How to use a foam roller to relieve muscle stress and soreness
Dr. Michelle Beamer, PT, DPT, Cert MDT, ASTYM, Rapid Rehabilitation guides me through my roller routine.
When we hear the term DIY, we usually think of home improvement, but in an age when insurance coverage is uncertain and responsibility for one’s own health care is more important than ever, it is empowering to know there are many things we can do at home to take care of ourselves. Recently I discovered a physical therapy tool that I now use daily to maintain the progress I made in therapy sessions.
Everyone likes a massage, and now you can do it for yourself with a number of tools designed for self-massage. The most common of these are foam rollers, which can be used for a variety of applications that can release muscle tension, stretch tense areas and rub out sore spots.
Manipulating your body on a foam roller gives you a sense of control over what muscles need the most work and how much pressure to apply.
A company named OPTP makes a wide variety of these rollers. They have rollers of different density and firmness, different textures, sizes, links, and even an assortment of colors and patterns. For just about every musculoskeletal ailment, they make a roller for that.
My roller of choice Pro-Roller soft style, which runs $22.50 to $36. Since I am a bit of a light weight when it comes to “no-pain, no-gain,” I prefer a softer consistency roller which I find more comfortable, particularly on my neck and back where I have chronic soreness and stiffness.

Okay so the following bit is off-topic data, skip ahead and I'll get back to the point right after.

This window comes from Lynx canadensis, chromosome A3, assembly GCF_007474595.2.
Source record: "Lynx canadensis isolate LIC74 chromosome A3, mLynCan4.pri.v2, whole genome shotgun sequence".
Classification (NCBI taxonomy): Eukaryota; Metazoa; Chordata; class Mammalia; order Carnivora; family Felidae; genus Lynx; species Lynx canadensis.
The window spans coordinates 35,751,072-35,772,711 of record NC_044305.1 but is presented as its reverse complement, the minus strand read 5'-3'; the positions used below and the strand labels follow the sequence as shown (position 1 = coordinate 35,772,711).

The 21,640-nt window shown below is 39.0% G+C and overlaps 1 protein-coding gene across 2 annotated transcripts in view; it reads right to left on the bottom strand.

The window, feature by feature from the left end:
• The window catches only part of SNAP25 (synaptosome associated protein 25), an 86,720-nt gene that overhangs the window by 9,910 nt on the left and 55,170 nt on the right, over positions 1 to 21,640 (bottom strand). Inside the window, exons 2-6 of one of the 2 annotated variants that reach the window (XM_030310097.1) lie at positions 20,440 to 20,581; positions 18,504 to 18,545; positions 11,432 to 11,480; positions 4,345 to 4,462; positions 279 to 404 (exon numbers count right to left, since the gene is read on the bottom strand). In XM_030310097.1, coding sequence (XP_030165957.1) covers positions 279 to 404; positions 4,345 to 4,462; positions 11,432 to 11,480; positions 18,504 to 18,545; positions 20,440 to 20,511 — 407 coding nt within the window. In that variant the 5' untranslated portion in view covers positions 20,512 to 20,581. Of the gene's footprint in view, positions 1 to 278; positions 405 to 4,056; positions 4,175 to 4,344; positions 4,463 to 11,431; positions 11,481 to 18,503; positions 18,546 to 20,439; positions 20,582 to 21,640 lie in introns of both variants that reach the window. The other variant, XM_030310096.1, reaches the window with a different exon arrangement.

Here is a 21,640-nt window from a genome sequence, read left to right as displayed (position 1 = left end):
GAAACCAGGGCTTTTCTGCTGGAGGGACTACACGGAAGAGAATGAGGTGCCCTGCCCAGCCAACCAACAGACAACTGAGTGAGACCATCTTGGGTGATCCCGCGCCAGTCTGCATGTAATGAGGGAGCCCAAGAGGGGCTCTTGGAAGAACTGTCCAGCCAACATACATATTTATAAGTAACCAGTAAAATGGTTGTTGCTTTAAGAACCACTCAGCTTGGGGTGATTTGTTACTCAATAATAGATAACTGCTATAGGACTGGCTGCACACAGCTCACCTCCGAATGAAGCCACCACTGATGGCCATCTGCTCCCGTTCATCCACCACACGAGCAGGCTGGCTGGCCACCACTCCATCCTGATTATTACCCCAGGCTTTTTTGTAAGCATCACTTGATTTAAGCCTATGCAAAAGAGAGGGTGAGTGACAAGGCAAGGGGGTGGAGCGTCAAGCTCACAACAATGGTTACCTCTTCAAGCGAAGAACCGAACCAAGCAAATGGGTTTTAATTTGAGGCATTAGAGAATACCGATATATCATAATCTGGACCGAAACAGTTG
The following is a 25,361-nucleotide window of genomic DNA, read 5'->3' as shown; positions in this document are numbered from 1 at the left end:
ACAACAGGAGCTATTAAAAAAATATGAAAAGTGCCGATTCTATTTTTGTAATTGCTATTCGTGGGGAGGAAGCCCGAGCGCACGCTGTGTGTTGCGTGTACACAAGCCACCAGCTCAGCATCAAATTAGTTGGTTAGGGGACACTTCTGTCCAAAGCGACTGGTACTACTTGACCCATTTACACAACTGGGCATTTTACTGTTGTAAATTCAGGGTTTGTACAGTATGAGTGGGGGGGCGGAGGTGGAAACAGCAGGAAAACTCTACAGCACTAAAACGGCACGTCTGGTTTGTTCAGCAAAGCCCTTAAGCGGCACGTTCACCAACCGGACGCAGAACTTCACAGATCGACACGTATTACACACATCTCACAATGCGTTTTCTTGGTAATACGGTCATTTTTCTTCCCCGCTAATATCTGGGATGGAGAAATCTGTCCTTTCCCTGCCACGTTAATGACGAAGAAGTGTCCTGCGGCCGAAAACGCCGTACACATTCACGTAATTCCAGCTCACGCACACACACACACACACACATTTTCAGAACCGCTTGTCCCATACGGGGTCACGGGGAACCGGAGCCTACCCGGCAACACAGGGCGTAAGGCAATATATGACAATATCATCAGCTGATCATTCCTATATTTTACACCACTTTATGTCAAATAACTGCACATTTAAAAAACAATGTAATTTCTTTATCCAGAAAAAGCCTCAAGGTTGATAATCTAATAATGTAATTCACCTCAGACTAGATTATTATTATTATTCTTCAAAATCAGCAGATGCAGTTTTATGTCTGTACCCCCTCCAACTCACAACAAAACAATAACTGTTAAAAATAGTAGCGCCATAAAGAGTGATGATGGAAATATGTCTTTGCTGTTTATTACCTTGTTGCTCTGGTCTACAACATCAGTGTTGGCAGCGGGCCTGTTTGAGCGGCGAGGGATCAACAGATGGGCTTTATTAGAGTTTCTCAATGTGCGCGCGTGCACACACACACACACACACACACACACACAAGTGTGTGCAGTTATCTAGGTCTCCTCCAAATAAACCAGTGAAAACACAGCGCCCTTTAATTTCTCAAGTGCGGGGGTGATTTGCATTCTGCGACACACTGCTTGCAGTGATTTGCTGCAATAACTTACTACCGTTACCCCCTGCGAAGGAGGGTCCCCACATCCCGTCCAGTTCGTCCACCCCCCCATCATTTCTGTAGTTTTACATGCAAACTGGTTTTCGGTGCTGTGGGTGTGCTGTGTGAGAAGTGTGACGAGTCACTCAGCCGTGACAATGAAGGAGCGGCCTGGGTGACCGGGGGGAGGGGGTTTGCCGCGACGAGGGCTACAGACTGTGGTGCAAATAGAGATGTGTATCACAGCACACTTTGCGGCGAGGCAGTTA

Rollers come in a variety of firmnesses, textures, sizes and shapes.
The soft compression of this roller works well on tight and rigid areas and is ideal for lying supine. In this position I use the roll like a weight bench, using light dumbbells to do chest flies; or I edge up to the top of the roll to do neck extensions.
For these exercises I lie with the roll in the middle of my back, cushioning my spine. This is also a great position to do core exercises where I lift one arm off of the floor and raise the opposite leg, holding that pose while balancing to keep the roll in place.
A terrific feature of foam rollers is that they are easy to use, relatively inexpensive, easy to store — hidden away under a bed or desk, and you can conveniently use a roller several times a day without a lot of set up, to get in a little relief or relaxation when needed, even at work, if you have the space and privacy where you can lie down on a floor.
Rollers can be used to perform core exercises for balance and strengthening.
For those people who like to have someone walk on their back to crack it, rollers let you achieve this same effect using your own weight against the roller, and if that is not enough pressure you can apply force as you roll. When I first began rolling, my back would crack frequently; then, as I rolled more often, the cracking diminished, as my alignment improved.
There are plenty of online videos and articles about roller exercises, though I would advise getting a baseline program from a professional physical therapist who can tell you if there’s any contraindications with your particular condition. My physical therapist provided me with an illustrated printout of base exercises which I have built upon, and already within six weeks I have seen measurable improvements of 30 and 40 percent in my flexibility and range-of-motion in my problem areas. Clearly, I am on a roll.